You prefer Roman pizza to the 'real' Neapolitan kind (shh...)

Everyone knows Neapolitan pizza, with its thick elastic dough and UNESCO-protected preparation status, is the real, original, superior pizza and the only one that counts. 

(checks for missiles, ducks, whispers)

...but when you've lived in Rome for a while, you start to develop a liking for the thin, crispy, Roman-style pizza, and may even express a preference for it at Roman pizzerias, where they'll usually offer you a choice between the two.

Look, the Roman kind is light and moreish, and can be comfortably eaten in one sitting while leaving room for tiramisù or gelato. There's no shame in giving it its due.

You may find that living in Rome gives you a taste for thing Roman-style pizza.

You may find that living in Rome gives you a taste for thin Roman-style pizza. Photo by ANDREAS SOLARO / AFP.

You barely notice the marauding seagulls

Whether or not you've been personally victimised by them, as a Rome resident you quickly get used to seeing seagulls the size of an albatross swooping around the city centre, despite the Italian capital being landlocked.

In fact the municipality of Ostia on the western coast of Lazio is administratively part of greater Rome, but it's a 40 minute train ride away and to all intents and purposes its own town.


Why these formidable sea birds, 17 miles from the ocean? There's a good chance it has something to do with Rome's trash crisis, which has been building for several years and is still in full swing.

You get nervous if you don't have cash on you - and know the smaller, the better

Yes, it's now technically illegal to refuse to take card payments in Italy. But what is this to the cafe owner who simply has to put up a (often suspiciously permanent-looking) sign saying il Pos non funziona - the card machine is out of order - to deny you service. 

Not only is cash king, but the closer you get to exact change, the better, and large notes are universally despised - no matter whether you're in an independent bookshop or a major supermarket chain. This in a country where the ATMs regularly only have fifties in stock.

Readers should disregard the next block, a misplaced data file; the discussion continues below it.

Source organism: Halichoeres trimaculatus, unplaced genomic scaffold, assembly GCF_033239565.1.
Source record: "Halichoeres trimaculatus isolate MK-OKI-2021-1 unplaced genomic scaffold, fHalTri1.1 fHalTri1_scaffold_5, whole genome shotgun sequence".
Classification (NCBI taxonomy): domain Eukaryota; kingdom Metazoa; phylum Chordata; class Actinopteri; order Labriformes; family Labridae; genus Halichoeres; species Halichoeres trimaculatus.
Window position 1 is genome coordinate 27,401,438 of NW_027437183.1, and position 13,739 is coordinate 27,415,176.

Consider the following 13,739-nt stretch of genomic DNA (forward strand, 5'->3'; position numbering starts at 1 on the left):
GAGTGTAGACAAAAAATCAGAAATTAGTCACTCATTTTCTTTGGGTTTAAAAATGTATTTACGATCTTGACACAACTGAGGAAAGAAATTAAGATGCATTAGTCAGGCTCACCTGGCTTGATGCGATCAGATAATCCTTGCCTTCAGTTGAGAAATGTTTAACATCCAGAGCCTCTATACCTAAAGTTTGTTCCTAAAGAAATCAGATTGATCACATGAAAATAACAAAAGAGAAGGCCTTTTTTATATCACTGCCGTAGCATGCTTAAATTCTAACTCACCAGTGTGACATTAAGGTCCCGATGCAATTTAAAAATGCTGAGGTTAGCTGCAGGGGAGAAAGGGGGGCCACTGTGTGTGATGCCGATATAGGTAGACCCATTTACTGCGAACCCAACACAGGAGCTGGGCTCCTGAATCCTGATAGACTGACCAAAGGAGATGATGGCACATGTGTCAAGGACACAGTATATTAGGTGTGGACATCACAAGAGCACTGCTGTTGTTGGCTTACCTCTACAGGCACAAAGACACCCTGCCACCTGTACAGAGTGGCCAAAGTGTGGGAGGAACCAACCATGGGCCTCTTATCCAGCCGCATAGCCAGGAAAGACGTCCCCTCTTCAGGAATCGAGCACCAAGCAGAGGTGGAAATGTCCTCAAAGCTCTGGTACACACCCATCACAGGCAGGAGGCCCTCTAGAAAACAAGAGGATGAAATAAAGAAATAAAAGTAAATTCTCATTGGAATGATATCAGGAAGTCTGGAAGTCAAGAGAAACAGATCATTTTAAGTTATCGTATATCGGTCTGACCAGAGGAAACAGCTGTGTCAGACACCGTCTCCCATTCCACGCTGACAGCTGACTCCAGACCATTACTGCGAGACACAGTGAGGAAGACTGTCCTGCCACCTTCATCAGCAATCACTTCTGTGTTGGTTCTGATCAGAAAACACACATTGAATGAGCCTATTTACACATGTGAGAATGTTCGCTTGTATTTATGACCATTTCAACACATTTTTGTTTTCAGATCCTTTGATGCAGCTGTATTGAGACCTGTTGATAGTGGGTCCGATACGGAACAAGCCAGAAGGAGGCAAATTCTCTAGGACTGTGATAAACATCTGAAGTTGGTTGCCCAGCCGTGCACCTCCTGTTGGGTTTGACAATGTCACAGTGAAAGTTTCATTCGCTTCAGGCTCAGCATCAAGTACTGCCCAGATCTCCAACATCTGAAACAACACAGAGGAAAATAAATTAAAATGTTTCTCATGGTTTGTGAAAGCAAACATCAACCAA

This means that for all practical purposes, five euro notes are more valuable than fifty euro ones, and accumulating and jealously guarding them is now your life's mission.

Can you think of any other tell-tale signs that you've lived in Rome for a while? Please leave a comment and share them with us below.


Comments (5)

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Siobhan 2023/06/09 23:46
You know that nowhere in the world will dusk light have the same magic as that which illuminates Roma. No matter how long you have had the privilege of bathing in the myriad of colours which warms Roma in the evening it still takes your breath away.😍
Siobhan 2023/06/09 23:46
You know that nowhere in the world will dusk light have the same magic as that which illuminates Roma. No matter how long you have had the privilege of bathing in the myriad of colours which warms Roma in the evening it still takes your breath away.😍
Suzanne Dunaway 2023/05/09 00:34
You drink your restretto standing at the bar, swirling the cup to make sure you have all the bottom sugar, and then ask for a bicchierino d’acqua. You love an aglio, olio, peperoncini spaghettata.. You are still in awe of the Pantheon, Caravaggio, Bernini’s brilliance..You love the smell of coffee beans roasting, anywhere. You cannot live without artichokes, fava beans, puntarelle, rughettta, agretti. You eat pizza bianca at 11, gelato at four a never dinner before 8 or later. Breakfast, cos’è?
John Ware 2023/05/08 19:09
I live in Rome off and on; here's when I know I've become jaded (or need to get out of the city for a while): 1. I don't go within a quarter mile of the Vatican on Fridays/weekends (I mean, just how many "pilgrims" are there?) 2. I can spot a pickpocket on any bus blindfolded; if I'm close enough to his rube, I'll let him know in English, Italian, French...or pantomime. LOL 3. When I get tired of calling my cabbie "tassista pazzo," I just truncate it to "pazzo." You know what I mean.
Markus 2023/05/08 18:58
You walk slowly, stop suddenly in the middle of the sidewalk, don't mind If you block the way of other pedestrians.